By Cherilyn Crowe
A troubling section of a government funding bill passed a key committee vote, and it could undermine important protections for houses of worship in the tax code.
Despite bipartisan opposition, Section 116 of the Financial Services and General Government Appropriations bill passed the House Appropriations Committee on July 13. That section undermines the so-called “Johnson Amendment,” which has become shorthand for a provision in the tax code that applies to all 501(c)(3) organizations. Groups that choose that most-favored tax status must refrain from endorsing, opposing or financially supporting political candidates.
The language in Section 116 adds unique barriers to any IRS investigation of potential violations of the law by churches, their integrated auxiliaries, and conventions or associations of churches. While it does not repeal the Johnson Amendment, it would hinder enforcement capability.
Rep. Debbie Wasserman Schultz, D-Florida, offered an amendment to remove that section of the bill. Co-sponsored by Rep. Barbara Lee, D-California, the amendment garnered bipartisan support and sparked passionate debate, but it failed on a committee vote of 24-28. All Democrats voted for the amendment, along with two Republicans: Rep. Charlie Dent, R-Pennsylvania, and Rep. Scott Taylor, R-Virginia.
Rep. Wasserman Shultz, who spoke “as a Jewish member of Congress,” said Section 116 “would undercut the values of our nation’s religious organizations, violate our First Amendment rights and harm our constituents.” She said the Johnson Amendment “protects the integrity and independence of charities and houses of worship.”
“Current law reflects the importance of this independence by striking a careful balance,” she continued. “Houses of worship with tax-exempt status are permitted to engage in political advocacy – they just can’t tell people who to vote for, so it’s no surprise that hundreds of religious organizations and faith leaders oppose Section 116 of this legislation out of an understandable concern that political parties and candidates seeking power would be empowered to use their congregations as tools and pressure them for endorsements.”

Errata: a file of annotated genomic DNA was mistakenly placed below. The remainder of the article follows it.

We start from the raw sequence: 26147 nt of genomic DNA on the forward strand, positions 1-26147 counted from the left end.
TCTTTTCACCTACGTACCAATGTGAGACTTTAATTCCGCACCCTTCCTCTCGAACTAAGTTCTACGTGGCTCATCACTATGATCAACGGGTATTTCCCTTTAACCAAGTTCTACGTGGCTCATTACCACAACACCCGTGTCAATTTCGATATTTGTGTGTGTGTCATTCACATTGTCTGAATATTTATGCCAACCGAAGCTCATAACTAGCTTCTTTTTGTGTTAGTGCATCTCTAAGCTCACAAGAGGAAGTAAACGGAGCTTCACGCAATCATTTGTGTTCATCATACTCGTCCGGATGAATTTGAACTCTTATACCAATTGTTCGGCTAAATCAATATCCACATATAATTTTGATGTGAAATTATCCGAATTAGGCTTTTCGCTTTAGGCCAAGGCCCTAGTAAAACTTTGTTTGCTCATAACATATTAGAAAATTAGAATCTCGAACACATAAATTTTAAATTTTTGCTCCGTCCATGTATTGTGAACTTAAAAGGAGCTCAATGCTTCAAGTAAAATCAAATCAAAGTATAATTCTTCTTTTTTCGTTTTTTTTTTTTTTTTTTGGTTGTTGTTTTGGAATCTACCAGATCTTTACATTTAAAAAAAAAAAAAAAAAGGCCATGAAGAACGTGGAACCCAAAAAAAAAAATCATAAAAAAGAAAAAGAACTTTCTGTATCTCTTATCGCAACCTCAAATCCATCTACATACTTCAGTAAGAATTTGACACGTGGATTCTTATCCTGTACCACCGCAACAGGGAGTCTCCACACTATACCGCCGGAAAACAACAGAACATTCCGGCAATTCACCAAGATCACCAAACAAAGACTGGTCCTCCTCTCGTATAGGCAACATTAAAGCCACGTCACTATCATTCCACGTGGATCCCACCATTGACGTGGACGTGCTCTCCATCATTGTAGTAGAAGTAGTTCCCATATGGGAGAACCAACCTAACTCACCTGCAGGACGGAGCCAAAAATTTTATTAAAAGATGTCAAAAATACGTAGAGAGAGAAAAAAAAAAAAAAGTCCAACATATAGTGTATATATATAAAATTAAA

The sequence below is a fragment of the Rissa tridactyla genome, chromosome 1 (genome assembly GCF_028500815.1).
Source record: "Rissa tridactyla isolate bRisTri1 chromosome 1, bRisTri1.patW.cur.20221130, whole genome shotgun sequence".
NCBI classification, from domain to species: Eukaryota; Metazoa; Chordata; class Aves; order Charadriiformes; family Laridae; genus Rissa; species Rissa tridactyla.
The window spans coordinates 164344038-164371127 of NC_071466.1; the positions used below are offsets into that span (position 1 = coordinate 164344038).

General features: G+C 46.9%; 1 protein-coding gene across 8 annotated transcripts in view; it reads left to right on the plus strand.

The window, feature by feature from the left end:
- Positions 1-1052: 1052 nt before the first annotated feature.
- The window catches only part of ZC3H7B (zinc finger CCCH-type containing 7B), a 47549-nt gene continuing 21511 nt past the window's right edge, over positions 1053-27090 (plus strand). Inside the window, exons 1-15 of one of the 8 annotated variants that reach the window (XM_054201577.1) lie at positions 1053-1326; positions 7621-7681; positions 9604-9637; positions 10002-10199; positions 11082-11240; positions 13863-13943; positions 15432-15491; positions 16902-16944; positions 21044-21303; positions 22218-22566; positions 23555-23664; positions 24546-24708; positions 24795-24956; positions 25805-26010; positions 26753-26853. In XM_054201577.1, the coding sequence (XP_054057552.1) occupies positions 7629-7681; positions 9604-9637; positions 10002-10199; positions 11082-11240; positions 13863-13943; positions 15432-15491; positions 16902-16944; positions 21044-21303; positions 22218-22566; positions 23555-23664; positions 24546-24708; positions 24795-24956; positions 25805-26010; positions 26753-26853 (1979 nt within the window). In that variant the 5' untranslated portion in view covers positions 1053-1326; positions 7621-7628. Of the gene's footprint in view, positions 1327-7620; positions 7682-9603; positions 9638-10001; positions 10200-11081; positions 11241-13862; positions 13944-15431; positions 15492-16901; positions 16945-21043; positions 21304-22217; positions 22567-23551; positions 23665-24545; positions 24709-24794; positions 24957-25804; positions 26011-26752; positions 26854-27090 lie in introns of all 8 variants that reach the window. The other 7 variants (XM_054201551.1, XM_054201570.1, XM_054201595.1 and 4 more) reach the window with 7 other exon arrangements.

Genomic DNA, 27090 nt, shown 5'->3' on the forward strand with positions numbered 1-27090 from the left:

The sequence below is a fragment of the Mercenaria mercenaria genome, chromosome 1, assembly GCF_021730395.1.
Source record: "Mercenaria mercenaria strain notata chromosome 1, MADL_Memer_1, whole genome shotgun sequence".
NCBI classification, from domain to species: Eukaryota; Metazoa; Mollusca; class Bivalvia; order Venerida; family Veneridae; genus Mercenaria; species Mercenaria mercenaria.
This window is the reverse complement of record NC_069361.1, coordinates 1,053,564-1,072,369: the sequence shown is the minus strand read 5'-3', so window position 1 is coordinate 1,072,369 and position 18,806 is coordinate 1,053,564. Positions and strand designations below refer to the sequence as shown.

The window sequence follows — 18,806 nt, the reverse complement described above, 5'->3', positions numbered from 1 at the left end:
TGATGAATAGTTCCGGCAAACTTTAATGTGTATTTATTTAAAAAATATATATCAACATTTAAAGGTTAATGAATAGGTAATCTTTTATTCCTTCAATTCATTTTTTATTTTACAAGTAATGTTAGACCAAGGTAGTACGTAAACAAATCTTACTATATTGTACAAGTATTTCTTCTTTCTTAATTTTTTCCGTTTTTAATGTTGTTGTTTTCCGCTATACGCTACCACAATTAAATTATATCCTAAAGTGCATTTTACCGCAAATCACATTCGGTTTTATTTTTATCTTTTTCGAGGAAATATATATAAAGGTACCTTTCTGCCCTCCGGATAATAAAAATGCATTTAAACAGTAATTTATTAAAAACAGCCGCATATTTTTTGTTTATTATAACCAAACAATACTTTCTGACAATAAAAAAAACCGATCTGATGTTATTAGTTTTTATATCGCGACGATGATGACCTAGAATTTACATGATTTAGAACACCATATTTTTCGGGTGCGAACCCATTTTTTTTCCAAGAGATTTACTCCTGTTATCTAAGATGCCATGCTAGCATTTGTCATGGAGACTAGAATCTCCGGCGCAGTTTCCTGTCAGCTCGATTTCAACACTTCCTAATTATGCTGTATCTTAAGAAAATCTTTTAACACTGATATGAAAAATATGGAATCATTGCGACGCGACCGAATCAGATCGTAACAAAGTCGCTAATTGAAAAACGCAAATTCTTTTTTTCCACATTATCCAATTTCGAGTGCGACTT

“The prohibition has allowed charitable organizations to concentrate on their exempt purposes and not to be distracted or co-opted by partisan campaigns,” said Rep. Mike Quigley, D-Illinois, during debate. “Without it, houses of worship would be exposed to political pressure to endorse candidates. Nothing in the tax law prevents pastors from speaking out from the pulpit on issues, no matter how controversial.”
Rep. David Price, D-North Carolina, asked everyone to consult their common sense. An active member of Binkley Baptist Church in Chapel Hill, Price said “bringing partisan, candidate-centered politics into our churches” is the issue at stake.
“At present, [religious institutions] are greatly respected. They have great moral force. People pay attention. If it’s simply seen, though, as an extension of campaigns or institutions that are exploited by campaigns, I think that removes that moral force and makes this something that we live to regret,” he said.
Despite those arguments and defense of current law from Rep. Katherine Clark, D-Massachusetts, Ranking Member Nita Lowey, D-New York, Rep. Betty McCollum, D-Minnesota, and Rep. Lee, the amendment failed.
BJC Executive Director Amanda Tyler criticized the final vote. “In the name of protecting the church from the IRS and without any evidence of an overreaching bureaucracy, the Appropriations Committee acted today to expose the garden of the church to the woolly wilderness of partisan campaigning,” she said.
“Gutting potential enforcement of the law gives candidates and campaign donors a green light to press churches for their endorsements and possibly their tax-deductible offerings, too. Vast majorities of clergy and churchgoers oppose endorsing candidates from their houses of worship, knowing it would divide their congregations and distract from their mission.”
The day before the markup of the bill, the BJC sent letter testimony to the House Appropriations Committee outlining opposition to Section 116 and joined 107 faith and other nonprofit groups in a letter opposing the provision.
If the funding bill becomes law, churches would still be legally prohibited from endorsing or opposing candidates or contributing to candidates’ political campaigns. However, this provision would make it nearly impossible for the IRS to investigate even the most egregious of violations by this small subset of 501(c)(3) organizations while holding the rest of the sector to a different standard.